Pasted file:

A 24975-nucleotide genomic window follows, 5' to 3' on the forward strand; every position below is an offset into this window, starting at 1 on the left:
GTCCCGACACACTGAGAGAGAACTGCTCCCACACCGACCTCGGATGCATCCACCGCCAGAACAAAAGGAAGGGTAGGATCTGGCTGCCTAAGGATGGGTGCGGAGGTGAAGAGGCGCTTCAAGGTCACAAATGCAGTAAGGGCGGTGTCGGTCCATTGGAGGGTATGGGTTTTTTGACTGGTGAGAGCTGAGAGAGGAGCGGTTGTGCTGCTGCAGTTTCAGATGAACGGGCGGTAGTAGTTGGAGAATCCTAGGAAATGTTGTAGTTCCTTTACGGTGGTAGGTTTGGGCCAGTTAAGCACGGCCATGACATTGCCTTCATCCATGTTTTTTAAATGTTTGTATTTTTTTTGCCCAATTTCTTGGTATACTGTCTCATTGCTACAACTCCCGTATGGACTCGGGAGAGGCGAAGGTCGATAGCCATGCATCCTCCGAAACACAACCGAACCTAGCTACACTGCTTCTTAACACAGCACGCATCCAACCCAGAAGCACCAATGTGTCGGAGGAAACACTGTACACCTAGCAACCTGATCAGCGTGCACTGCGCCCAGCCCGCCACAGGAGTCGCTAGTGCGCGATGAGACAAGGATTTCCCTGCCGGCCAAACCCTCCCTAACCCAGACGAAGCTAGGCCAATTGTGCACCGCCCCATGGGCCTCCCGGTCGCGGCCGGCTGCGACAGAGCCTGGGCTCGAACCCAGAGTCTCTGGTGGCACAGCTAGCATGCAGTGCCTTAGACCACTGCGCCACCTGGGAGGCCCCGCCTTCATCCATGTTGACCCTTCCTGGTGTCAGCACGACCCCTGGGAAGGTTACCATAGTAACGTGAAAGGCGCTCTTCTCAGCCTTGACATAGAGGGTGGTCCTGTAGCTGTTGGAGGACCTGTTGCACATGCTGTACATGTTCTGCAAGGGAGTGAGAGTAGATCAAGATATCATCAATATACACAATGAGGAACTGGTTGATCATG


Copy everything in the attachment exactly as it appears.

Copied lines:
A 24975-nucleotide genomic window follows, 5' to 3' on the forward strand; every position below is an offset into this window, starting at 1 on the left:
GTCCCGACACACTGAGAGAGAACTGCTCCCACACCGACCTCGGATGCATCCACCGCCAGAACAAAAGGAAGGGTAGGATCTGGCTGCCTAAGGATGGGTGCGGAGGTGAAGAGGCGCTTCAAGGTCACAAATGCAGTAAGGGCGGTGTCGGTCCATTGGAGGGTATGGGTTTTTTGACTGGTGAGAGCTGAGAGAGGAGCGGTTGTGCTGCTGCAGTTTCAGATGAACGGGCGGTAGTAGTTGGAGAATCCTAGGAAATGTTGTAGTTCCTTTACGGTGGTAGGTTTGGGCCAGTTAAGCACGGCCATGACATTGCCTTCATCCATGTTTTTTAAATGTTTGTATTTTTTTTGCCCAATTTCTTGGTATACTGTCTCATTGCTACAACTCCCGTATGGACTCGGGAGAGGCGAAGGTCGATAGCCATGCATCCTCCGAAACACAACCGAACCTAGCTACACTGCTTCTTAACACAGCACGCATCCAACCCAGAAGCACCAATGTGTCGGAGGAAACACTGTACACCTAGCAACCTGATCAGCGTGCACTGCGCCCAGCCCGCCACAGGAGTCGCTAGTGCGCGATGAGACAAGGATTTCCCTGCCGGCCAAACCCTCCCTAACCCAGACGAAGCTAGGCCAATTGTGCACCGCCCCATGGGCCTCCCGGTCGCGGCCGGCTGCGACAGAGCCTGGGCTCGAACCCAGAGTCTCTGGTGGCACAGCTAGCATGCAGTGCCTTAGACCACTGCGCCACCTGGGAGGCCCCGCCTTCATCCATGTTGACCCTTCCTGGTGTCAGCACGACCCCTGGGAAGGTTACCATAGTAACGTGAAAGGCGCTCTTCTCAGCCTTGACATAGAGGGTGGTCCTGTAGCTGTTGGAGGACCTGTTGCACATGCTGTACATGTTCTGCAAGGGAGTGAGAGTAGATCAAGATATCATCAATATACACAATGAGGAACTGGTTGATCATG